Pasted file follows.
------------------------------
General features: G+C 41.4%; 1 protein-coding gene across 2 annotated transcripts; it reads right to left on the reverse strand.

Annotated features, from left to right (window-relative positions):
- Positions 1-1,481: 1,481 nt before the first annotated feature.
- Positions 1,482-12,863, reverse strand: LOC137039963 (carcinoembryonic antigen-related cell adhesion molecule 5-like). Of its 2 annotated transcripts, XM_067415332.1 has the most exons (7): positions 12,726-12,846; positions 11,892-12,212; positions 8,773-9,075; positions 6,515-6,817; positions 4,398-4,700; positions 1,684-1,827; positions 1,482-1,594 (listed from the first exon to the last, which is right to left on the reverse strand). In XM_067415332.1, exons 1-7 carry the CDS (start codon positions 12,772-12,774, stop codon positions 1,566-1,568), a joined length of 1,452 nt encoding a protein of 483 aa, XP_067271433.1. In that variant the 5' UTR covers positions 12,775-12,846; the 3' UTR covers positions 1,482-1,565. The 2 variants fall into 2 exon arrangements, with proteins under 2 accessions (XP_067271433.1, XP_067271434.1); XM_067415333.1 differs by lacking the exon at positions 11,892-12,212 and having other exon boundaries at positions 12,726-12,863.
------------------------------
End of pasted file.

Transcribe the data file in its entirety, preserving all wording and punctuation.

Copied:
General features: G+C 41.4%; 1 protein-coding gene across 2 annotated transcripts; it reads right to left on the reverse strand.

Annotated features, from left to right (window-relative positions):
- Positions 1-1,481: 1,481 nt before the first annotated feature.
- Positions 1,482-12,863, reverse strand: LOC137039963 (carcinoembryonic antigen-related cell adhesion molecule 5-like). Of its 2 annotated transcripts, XM_067415332.1 has the most exons (7): positions 12,726-12,846; positions 11,892-12,212; positions 8,773-9,075; positions 6,515-6,817; positions 4,398-4,700; positions 1,684-1,827; positions 1,482-1,594 (listed from the first exon to the last, which is right to left on the reverse strand). In XM_067415332.1, exons 1-7 carry the CDS (start codon positions 12,772-12,774, stop codon positions 1,566-1,568), a joined length of 1,452 nt encoding a protein of 483 aa, XP_067271433.1. In that variant the 5' UTR covers positions 12,775-12,846; the 3' UTR covers positions 1,482-1,565. The 2 variants fall into 2 exon arrangements, with proteins under 2 accessions (XP_067271433.1, XP_067271434.1); XM_067415333.1 differs by lacking the exon at positions 11,892-12,212 and having other exon boundaries at positions 12,726-12,863.